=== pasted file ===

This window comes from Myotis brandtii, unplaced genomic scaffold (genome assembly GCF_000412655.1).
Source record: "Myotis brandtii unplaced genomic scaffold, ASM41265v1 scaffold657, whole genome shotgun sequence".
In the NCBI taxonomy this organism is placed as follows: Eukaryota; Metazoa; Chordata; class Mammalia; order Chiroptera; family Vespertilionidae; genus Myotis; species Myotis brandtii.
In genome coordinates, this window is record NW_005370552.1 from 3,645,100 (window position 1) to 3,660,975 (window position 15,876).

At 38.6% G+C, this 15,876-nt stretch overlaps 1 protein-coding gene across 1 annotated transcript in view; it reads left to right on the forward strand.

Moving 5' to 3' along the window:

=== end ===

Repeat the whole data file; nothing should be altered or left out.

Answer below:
This window comes from Myotis brandtii, unplaced genomic scaffold (genome assembly GCF_000412655.1).
Source record: "Myotis brandtii unplaced genomic scaffold, ASM41265v1 scaffold657, whole genome shotgun sequence".
In the NCBI taxonomy this organism is placed as follows: Eukaryota; Metazoa; Chordata; class Mammalia; order Chiroptera; family Vespertilionidae; genus Myotis; species Myotis brandtii.
In genome coordinates, this window is record NW_005370552.1 from 3,645,100 (window position 1) to 3,660,975 (window position 15,876).

At 38.6% G+C, this 15,876-nt stretch overlaps 1 protein-coding gene across 1 annotated transcript in view; it reads left to right on the forward strand.

Moving 5' to 3' along the window: